Hyperion was a lazy horse but George Lambton was a shrewd trainer who was expert in getting the best out of his charges.  The elderly trainer was in poor health and was not able to travel to Epsom to watch his horse make all the running to win the Derby by three lengths for Lord Derby. At just over 15 hands, Hyperion was a tiny horse - the smallest to win the Derby since 1840 - but he was tough enough to go on and take the St. Leger by leading from the start again.
Britain, inspired by the formidable Fred Perry, won the Davis Cup for the first time  in 21 years, beating France 3 - 2 in Paris. Britain retained the title for the next three years and the redoubtable Perry won 45 of his 52 Davis Cup matches between 1931 and 1936.
Primo Carnera, a one-time circus strongman and the dullest and crudest boxer to become the world heavyweight champion, stunned the world when he knocked out Jack Sharkey, the holder, in six rounds at Long Island on June 29.
Because of his size 6ft 5¾ and 18st8lb, Carnera had been carefully groomed with hand picked opponents for this opportunity.  The public were not fooled by this imitation champion and they bayed for a bout with Max Baer, a real fighter.  Within two years they had their wish and Baer humiliated Carnera into appealing for the fight to be stopped in the 11th.  Baer had floored Carnera 11 times and proceeded to make a fool of him.
CYCLING - The King of the Mountains classification was introduced in The Tour de France

RUGBY UNION - Wales won at Twickenham for the first time.

GOLF _ Densmore Shute won the first all-American play-off for the Open. He had four rounds of 73, the only time an Open winner has shot identical scores in every round.

TENNIS  - Bunny Austin was the first man to wear short trousers on the Centre Court at Wimbledon.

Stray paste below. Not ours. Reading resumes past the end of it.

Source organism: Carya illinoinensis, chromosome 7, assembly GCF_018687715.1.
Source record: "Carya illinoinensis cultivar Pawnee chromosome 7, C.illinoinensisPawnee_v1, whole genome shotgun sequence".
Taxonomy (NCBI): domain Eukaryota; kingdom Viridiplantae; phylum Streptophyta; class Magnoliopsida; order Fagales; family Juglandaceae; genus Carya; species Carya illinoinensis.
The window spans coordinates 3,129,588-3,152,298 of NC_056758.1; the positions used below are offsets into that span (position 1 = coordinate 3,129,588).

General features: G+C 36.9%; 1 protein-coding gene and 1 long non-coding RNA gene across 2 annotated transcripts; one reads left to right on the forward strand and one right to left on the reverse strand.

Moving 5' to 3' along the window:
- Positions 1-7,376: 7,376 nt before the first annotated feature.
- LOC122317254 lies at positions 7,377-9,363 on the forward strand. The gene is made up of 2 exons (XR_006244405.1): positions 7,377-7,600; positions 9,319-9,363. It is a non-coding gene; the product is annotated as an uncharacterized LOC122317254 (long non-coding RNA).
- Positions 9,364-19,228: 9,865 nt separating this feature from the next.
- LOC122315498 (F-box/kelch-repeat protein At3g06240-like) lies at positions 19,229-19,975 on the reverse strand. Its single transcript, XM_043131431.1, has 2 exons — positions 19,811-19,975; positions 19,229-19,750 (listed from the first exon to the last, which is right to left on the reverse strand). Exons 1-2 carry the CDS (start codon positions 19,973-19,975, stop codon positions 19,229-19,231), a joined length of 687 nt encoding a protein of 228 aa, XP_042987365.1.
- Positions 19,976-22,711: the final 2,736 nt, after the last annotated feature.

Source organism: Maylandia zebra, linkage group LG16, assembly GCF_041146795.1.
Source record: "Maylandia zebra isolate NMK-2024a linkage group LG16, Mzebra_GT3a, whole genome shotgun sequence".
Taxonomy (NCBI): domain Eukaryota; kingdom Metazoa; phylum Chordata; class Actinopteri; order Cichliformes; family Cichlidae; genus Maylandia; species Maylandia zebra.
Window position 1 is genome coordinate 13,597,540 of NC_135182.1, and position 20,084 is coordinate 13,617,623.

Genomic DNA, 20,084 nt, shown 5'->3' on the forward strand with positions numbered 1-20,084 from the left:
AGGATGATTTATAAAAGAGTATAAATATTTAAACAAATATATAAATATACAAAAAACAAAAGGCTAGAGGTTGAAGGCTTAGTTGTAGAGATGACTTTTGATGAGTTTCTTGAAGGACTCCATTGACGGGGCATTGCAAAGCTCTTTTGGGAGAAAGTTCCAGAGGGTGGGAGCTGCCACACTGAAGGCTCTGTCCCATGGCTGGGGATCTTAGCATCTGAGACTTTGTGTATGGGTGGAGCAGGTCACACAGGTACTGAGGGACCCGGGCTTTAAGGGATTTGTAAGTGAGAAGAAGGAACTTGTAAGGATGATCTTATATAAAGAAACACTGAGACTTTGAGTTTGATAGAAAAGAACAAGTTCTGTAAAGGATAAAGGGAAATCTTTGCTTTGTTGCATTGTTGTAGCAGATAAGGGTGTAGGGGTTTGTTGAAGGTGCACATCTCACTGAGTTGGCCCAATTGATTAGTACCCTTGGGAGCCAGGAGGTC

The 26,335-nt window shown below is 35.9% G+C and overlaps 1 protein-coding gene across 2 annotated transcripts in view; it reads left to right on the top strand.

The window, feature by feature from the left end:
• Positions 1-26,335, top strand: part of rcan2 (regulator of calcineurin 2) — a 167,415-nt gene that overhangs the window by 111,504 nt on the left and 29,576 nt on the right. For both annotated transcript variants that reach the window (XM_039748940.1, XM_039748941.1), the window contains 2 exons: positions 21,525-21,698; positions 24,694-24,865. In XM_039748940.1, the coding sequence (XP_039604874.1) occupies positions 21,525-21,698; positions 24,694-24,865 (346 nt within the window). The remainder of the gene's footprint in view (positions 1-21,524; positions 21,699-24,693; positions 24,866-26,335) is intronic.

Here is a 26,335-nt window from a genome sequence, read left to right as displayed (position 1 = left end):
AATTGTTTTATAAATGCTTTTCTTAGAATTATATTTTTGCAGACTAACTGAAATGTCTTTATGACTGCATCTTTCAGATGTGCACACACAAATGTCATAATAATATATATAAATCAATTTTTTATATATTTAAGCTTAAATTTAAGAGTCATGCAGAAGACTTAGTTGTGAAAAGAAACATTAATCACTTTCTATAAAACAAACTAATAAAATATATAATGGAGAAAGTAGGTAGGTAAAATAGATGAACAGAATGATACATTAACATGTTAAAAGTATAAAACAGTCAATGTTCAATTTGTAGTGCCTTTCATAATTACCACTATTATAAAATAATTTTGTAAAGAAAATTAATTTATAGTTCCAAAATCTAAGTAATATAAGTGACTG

The second World Cup, in Italy, was a different affair from the first. Now it was to be a European dominated tournament - without any British involvement, of course - and with only two South American teams, Brazil and Argentina, qualifying.  The holders, Uruguay refused to participate, still piqued by the European ‘boycott’ in 1930.   The Argentineans pointedly  sent a weakened team because the Italians had lured away many of their best players on the pretext that  they were of Italian descent.  But what  gave the tournament its distinctively sour taste was the spectre of fascism hanging over the event and the desperate need for Italy to win to legitimize Benito Mussolini.
The two strongest side in Europe were Italy and Austria, both guided by brilliant managers.  The natural final would have been between these two sides.
In November, Italy the newly-crowned World Champions played an international at Highbury that was so ferocious it was known as the ‘Battle of Highbury’.  For England the World Cup meant nothing, it was a foreign novelty; for Italy to beat England would prove their global credentials. As a result of injuries to the England squad there were seven Arsenal players in the team.  But the ‘showpiece’ match degenerated quickly when in the first 90 seconds a fierce challenge by Ted Drake on Luisto Monti, a former Argentinian international, led to the centre half leaving the field with a broken toe. The ten man Italian side spent the rest of the first half trying to get even. England had a ‘purple passage’ and scored three goals and had a penalty saved.
Eddie Hapgood, the England captain had his nose broken and there were many other injuries.  One journalist wrote “ There were so many bodies lying all over field that our selectors must have wondered if they had picked more than 11 players”. Peppino Meazza, the Italian inside-right scored two excellent goals and it was only the goal keeping of Frank Moss that gave England victory 3 - 2
Henry Cotton was the first Briton in 11 years to win the Open.  The foundations for his five-stroke victory lay in a second round 65, consisting of solely threes and fours.  His only blemish was a dropped shot at the eighth, where his tee shot was plugged in a bunker.
AMERICAN FOOTBALL - Beattie Feathers of Chicago became the first 1,000 yard rusher.  He averaged 9.94 yards, which is still a record and it was 14 years until his 1,004 yards was beaten.

GOLF - Horton Smith won the first US Masters at Augusta National, Georgia.
Golden Miller did not look much of a prospect when he was bought from Ireland.  His trainer described him as a carthorse.  He was sold to Dorothy Paget and she was rewarded when Golden Miller completed a hat-trick of Gold Cups from 1932 - 34.  For good measure he won the Grand National in 1934, a double that has never been repeated.
Golden Miller faced his greatest rival, Thomond II, in the 1935 Gold Cup and they produced one of the most stirring finishes ever seen at Cheltenham.  Golden Miller and Thomond cleared the last two flights together and attacked the run-in up the hill at furious pace.  Golden Miller though, inexorably inched ahead to win by ¾  of a length.